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Supreme Court upholds blood-alcohol test rules

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TALLAHASSEE, Fla. – In a high-profile case involving a Palm Beach County millionaire, the Florida Supreme Court on Thursday upheld state rules for testing blood-alcohol levels in drunken driving cases.

The rules were challenged by attorneys for millionaire John Goodman, who was convicted of DUI manslaughter and sentenced to 16 years in prison in the 2010 traffic death of Scott Patrick Wilson.

The challenge focused on whether the Florida Department of Law Enforcement has adequate rules to ensure that blood-alcohol tests provide accurate results.

At least in part, the arguments involved whether the state has safeguards to prevent blood from clotting after being drawn -- potentially resulting in artificially high measurements of blood-alcohol levels.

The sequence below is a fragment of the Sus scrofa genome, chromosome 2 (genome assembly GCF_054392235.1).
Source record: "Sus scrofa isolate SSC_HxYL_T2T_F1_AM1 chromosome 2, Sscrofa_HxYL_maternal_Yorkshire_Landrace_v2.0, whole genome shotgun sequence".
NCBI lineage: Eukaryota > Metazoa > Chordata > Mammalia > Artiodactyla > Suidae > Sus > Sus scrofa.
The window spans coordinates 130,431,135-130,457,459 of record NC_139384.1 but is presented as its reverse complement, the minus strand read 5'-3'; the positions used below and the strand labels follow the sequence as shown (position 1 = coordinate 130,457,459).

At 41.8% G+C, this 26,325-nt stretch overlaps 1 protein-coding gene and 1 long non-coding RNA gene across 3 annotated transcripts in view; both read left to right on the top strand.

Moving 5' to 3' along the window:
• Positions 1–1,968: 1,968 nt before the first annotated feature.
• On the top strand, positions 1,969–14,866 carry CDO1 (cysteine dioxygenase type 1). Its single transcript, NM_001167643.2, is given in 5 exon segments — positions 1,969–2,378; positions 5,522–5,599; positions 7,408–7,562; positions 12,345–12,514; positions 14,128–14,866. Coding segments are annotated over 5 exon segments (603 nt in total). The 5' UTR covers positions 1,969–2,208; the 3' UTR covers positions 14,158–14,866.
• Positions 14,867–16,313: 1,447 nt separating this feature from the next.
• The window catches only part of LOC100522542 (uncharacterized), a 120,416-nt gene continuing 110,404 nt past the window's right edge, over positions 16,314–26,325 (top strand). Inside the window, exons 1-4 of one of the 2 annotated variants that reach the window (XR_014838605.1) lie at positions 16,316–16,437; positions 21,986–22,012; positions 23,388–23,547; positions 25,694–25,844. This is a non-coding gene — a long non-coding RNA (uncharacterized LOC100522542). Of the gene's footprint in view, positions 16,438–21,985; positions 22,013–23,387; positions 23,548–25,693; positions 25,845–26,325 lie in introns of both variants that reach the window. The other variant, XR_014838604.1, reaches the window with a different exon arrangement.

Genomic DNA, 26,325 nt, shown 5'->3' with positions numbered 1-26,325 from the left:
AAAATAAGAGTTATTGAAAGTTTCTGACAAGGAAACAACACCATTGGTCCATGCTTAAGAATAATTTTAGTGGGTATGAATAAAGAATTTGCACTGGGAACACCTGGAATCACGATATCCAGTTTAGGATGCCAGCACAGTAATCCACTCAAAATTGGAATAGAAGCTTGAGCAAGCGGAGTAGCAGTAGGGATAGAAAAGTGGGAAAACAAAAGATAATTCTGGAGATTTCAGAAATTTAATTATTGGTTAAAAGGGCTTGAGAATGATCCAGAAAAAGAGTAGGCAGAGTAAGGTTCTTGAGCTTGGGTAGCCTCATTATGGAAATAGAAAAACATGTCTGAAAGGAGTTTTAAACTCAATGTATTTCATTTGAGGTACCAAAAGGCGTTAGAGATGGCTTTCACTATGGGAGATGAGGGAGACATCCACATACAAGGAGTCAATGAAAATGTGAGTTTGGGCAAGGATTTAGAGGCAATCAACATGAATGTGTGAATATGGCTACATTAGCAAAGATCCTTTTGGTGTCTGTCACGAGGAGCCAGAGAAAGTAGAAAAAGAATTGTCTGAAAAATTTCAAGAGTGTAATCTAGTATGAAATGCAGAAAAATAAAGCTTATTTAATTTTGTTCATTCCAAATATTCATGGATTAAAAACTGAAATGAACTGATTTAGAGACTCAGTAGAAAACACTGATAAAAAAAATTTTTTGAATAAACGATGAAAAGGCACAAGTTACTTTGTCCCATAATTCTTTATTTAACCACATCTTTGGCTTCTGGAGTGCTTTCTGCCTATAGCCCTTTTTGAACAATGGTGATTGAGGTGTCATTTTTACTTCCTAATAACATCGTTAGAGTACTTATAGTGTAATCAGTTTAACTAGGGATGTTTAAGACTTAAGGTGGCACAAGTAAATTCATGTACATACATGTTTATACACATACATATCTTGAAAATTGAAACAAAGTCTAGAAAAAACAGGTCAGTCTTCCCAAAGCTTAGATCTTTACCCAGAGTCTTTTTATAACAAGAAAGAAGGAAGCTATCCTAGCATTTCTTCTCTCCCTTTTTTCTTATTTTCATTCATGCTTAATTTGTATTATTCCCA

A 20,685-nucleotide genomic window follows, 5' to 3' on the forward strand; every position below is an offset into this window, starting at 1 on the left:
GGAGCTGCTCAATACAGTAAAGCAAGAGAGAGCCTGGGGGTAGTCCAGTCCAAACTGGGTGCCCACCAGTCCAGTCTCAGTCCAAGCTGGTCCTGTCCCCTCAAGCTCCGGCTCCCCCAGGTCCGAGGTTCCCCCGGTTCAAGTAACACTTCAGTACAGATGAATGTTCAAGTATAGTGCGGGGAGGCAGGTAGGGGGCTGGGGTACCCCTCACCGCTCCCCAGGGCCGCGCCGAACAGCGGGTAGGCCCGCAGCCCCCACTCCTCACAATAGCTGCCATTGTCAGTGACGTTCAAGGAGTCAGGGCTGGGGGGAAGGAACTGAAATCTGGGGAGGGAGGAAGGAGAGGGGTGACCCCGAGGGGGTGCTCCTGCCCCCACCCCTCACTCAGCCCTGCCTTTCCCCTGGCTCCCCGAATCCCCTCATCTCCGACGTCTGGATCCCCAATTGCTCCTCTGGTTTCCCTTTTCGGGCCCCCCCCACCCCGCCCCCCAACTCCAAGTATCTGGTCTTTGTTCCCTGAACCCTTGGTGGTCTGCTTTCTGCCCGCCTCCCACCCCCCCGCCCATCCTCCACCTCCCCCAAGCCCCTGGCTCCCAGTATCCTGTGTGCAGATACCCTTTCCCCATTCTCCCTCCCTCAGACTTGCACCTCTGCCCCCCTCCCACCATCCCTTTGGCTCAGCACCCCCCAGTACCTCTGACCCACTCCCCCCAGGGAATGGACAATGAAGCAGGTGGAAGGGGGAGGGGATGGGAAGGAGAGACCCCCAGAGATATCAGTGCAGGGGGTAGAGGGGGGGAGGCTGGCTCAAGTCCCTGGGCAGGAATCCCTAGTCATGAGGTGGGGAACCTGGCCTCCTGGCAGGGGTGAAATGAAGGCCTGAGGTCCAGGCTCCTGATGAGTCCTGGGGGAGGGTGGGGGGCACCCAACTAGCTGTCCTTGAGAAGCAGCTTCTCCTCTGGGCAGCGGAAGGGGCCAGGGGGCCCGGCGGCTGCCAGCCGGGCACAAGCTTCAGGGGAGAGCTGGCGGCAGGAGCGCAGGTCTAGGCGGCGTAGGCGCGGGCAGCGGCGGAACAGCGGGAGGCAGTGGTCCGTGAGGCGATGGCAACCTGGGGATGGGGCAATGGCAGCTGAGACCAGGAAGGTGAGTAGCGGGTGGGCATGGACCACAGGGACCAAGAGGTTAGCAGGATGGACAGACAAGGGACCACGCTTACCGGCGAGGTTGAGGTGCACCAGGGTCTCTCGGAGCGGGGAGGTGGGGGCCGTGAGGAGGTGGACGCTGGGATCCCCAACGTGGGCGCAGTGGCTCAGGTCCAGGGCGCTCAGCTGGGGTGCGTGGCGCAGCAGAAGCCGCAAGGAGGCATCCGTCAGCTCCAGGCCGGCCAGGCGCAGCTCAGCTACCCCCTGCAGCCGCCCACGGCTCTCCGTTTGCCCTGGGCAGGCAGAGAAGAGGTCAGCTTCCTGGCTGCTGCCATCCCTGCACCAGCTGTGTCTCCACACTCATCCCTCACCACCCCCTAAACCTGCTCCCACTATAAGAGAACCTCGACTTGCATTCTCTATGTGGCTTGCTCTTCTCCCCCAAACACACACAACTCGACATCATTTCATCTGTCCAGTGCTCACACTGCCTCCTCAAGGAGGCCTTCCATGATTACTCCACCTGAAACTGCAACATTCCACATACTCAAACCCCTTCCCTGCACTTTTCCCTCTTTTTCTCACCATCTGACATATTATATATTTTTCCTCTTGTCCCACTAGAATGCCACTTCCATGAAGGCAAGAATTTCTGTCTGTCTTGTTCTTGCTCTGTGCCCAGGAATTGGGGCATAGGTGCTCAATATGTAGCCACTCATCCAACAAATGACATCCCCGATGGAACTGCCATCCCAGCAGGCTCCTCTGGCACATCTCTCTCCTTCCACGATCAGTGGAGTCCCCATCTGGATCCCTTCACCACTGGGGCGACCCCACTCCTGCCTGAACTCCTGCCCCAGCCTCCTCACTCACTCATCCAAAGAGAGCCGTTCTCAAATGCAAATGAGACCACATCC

Also, the arguments involved whether the state’s rules require proper screening of samples.

The Supreme Court, which upheld a decision by the 4th District Court of Appeal, said Goodman argued that a rule was inadequate because it did not specify that analysts must screen, document and reject “unfit” samples.

But the 35-page ruling denied such arguments.

“Taking Goodman’s contention to its logical conclusion, (one of the disputed rules) could be inadequate for an unending litany of reasons,” the justices wrote in the 6-0 opinion. “For example, the rule does not require blood analysts to wear rubber gloves to prevent contamination. Under Goodman’s reasoning, even if it is conclusively proven that each and every blood analyst in Florida wears rubber gloves when handling samples, the rule would be inadequate for failing to require them. Although it may be preferable for FDLE to promulgate a rule that specifically lays out every minute detail of a test, this (Supreme) Court is not positioned to make that determination.”

Chief Justice Jorge Labarga was recused from the case.